This article needs additional citations for verification. (February 2015) (Learn how and when to remove this template message)
|Schooled: The Price of College Sports|
|Directed by||Trevor Martin|
|Produced by||Taylor Branch|
Andrew J. Muscato
|Based on||The Cartel: Inside the Rise and Imminent Fall of the NCAA by Taylor Branch|
|Narrated by||Sam Rockwell|
Schooled: The Price of College Sports (also styled as $chooled: The Price of College Sports) is a 2013 documentary film by directors Trevor Martin and Ross Finkel. Based on the Taylor Branch book The Cartel: Inside the Rise and Imminent Fall of the NCAA, the film explores the history and business of college sports as well as the treatment of NCAA athletes.
For several decades the idea of compensation for student-athletes has come and gone, with every challenge to the rules and regulations of the NCAA handed a blow to the gut each and every time. When Walter Byers coined the term student-athlete nearly six decades ago, he may have protected the NCAA from such attempts to classify student-athletes as employees, which would therefore intend for them to be compensated for their services. Schooled: The Price Of College Sports presents arguments for the rights of athletes in the form of a documentary. Arian Foster, Jonathan Franklin, and several other current and former collegiate athletes gave their opinions on the Price of College Sports.
- Jay Bilas
- Taylor Branch
- Joe Nocera
- Bob Costas
- Frank Deford
- Arian Foster
- Mary Willingham
- Devon Ramsay
- Wallace Renfro
- Kent Waldrep
- Domonique Foxworth
- Johnathan Franklin
- Michael Hausfeld
- Sonny Vaccaro
- Sam Rockwell
- Ed O'Bannon
The screen is filled with the sounds, sights and, atmosphere of a College Football Saturday. Inside the locker room of the Florida State Seminoles it is gameday and everyone is pumped up and excited for the game. Dominique Foxworth tells the story of how he began at a young age playing football until coming to realize the path he had to take to become a professional football player. Arian Foster, Wallace Renfro and Frank Deford explains how the NCAA owns the way to professional sports. They explain that over 1,200 universities join together to form the NCAA. The NCAA is in charge of enforcing the rules set by the member schools. Nearly 450,000 students must adhere to these rules. Johnathan Franklin shows the listeners the life of a college football player. Johnathan explains his life and his path to college. He explains that football was the way he was able to get to college. Franklin explains that the university uses players in any way they can to promote UCLA Football in order to bring in revenue. The statement is made that Franklin’s scholarship is worth nearly 28,000 dollars although the school estimates the total cost of attendance is around 31,500 which is a shortfall of around 3,500 dollars. Arian Foster discusses, that when reality kicks in that they have no food, no money, and no way to get the necessities. Arian states that the NCAA’s rules and regulations are so manipulative that there is no way to talk bad about them because if you do you have the chance of a fallout from speaking against the NCAA. Jeff Locke states the NCAA has full control of your eligibility thus there not being many people speaking against the NCAA. The statistic that every year college sports bring in a whopping 12 billion dollars per year and is a proven stable business goes to show why in most states the highest paid public official is a college basketball or football coach. The foundation of this big money business is shown to be student-athletes who are offered something priceless which is a free education. College sports in the United States is discussed as being a big money business. Student-athletes are described as amateurs and that they are playing for the love of the sport and not money. Amateurism is said to have started in England where students played sports on the side for fun. After the realization that college sports were becoming involved seriously with gambling and fraud the idea that offering athletes a free education would get rid of that culture. Joe Nocera recognizes that billions of dollars are being generated by the labor of these student-athletes.The chancellor of the University of Nebraska says he sees them as students learning and growing not to earn wages.Taylor Branch, an outspoken critic of the NCAA speaks that student-athletes have no representation let alone equal rights. When salaries are brought up to NCAA president Mark Emmert, he says that there are no salaries and that there is no debate about it because athletes are not employees, they are students. The term student-athlete was coined by Walter Byers in the 1950s in order to give the NCAA leverage so that they would not have to pay wages. Kent Waldrep explains the serious effect on health, such as his paralysis, that college athletics can cause and the paths that the NCAA uses to avoid compensation. The commentator then explains the true development of the NCAA occurred around 1951 and how the college powerhouse began to gain power with each deal that was made. Sonny Vaccaro explains how he began to use college athletes for advertisement by setting up deals with coaches in return for their players wearing NIKE apparel. He then explains that at the end of the day, after all of this money was changing hands, the students never got any of the money. The first academic support center for athletes was founded at the University of Iowa State and this was a major problem because top athletes were ill-prepared for college. Academic fraud began to come into the picture after the realization that a large percentage of student-athletes were not academically fit to perform.The academic scandal at UNC is described in detail.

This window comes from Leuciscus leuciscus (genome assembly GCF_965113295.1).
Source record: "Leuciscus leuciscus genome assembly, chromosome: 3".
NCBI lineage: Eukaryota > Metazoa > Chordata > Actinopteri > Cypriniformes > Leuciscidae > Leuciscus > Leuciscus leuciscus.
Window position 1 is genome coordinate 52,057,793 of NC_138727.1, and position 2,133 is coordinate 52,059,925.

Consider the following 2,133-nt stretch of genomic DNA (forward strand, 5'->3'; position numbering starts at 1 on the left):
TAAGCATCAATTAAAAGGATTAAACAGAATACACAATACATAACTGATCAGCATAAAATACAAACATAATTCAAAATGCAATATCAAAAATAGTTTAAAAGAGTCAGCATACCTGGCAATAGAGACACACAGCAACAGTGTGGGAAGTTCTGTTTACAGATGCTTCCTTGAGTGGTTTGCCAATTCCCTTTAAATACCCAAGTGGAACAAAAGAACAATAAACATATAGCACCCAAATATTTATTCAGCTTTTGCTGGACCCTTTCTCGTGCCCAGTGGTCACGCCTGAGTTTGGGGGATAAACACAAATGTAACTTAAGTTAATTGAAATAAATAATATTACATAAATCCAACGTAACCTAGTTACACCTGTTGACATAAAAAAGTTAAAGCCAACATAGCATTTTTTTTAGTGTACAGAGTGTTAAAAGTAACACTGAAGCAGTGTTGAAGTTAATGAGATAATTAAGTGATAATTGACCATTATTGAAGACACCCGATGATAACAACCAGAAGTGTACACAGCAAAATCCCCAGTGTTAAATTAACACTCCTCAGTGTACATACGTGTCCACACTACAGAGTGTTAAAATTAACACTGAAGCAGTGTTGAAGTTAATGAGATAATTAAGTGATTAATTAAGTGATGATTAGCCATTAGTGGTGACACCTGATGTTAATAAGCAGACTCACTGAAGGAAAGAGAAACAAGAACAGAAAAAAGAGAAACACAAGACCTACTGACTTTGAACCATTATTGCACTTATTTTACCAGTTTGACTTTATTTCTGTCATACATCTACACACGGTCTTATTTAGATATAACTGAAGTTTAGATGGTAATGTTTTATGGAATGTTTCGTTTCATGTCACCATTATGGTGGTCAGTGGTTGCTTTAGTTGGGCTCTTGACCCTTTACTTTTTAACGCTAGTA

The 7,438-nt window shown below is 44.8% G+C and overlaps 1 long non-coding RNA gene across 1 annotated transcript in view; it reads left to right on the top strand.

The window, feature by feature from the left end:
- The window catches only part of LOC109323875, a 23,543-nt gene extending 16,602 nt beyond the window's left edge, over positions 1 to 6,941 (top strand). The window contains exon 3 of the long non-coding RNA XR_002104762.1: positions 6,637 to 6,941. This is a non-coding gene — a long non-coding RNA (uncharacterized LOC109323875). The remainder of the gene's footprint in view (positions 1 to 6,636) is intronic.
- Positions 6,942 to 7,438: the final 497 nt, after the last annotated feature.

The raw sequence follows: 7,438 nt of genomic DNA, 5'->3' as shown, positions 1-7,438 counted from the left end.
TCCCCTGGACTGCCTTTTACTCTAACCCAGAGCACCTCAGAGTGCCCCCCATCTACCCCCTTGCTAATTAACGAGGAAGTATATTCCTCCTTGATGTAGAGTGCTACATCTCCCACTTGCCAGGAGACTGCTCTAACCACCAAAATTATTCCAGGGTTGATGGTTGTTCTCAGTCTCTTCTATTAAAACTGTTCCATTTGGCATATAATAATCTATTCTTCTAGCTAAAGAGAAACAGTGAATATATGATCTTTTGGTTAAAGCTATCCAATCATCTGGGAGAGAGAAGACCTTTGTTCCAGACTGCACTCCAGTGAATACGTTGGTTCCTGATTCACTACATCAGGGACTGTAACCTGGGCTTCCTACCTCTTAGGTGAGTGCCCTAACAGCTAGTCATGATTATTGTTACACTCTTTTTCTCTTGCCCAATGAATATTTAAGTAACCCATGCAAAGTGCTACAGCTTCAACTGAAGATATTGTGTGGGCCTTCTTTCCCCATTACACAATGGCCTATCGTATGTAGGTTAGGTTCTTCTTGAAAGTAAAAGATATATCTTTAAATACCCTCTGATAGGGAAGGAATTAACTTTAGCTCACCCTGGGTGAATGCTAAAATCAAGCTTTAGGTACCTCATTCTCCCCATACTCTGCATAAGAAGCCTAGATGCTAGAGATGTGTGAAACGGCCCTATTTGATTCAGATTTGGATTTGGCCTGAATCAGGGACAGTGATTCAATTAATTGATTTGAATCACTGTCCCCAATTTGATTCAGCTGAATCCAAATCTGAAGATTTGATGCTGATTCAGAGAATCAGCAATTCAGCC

Devon Ramsay explains his academic career and how just a couple emails between himself and an academic tutor turned into his dismissal from UNC because it was declared academic fraud and unethical conduct by the NCAA although there was hardly any evidence to prove that he had done anything wrong.
Joe Nocera explains how the NCAA is a cartel in the sense that they hold a monopoly on the power over collegiate athletes. Arian Foster questions where the basis of the rules and regulations that the NCAA enforces come from and how they can say that athletes cannot be paid.
Walter Byers upon retirement gives a speech in which he states that the rules and regulations which he put in place will someday be thrown out on the basis of compensation. The class action case with Ed O’Bannon as a plaintiff argues that athletes, even after graduation, still receive no benefits from the commercialization of collegiate athletics.
Upon the removal of amateurism in the olympics, the realization of what it takes to be an athlete allowed olympians to obtain endorsements and benefits while being athletes.
All of the cast is in favor of compensation and then gave their explanations and reasons why athletes need a voice and representation and where a solution will begin.
On September 20, 2013 Sports Illustrated released an online clip of the documentary featuring Arian Foster admitting to getting paid under-the-table while playing football for the University of Tennessee.
The film was produced by Andrew J. Muscato, Taylor Branch and Domonique Foxworth. Former baseball manager Bobby Valentine was an Executive Producer on the film. On October 16, 2013, Schooled premiered in the United States on the subscription channel Epix. It has since been released on home video via Amazon Prime and iTunes.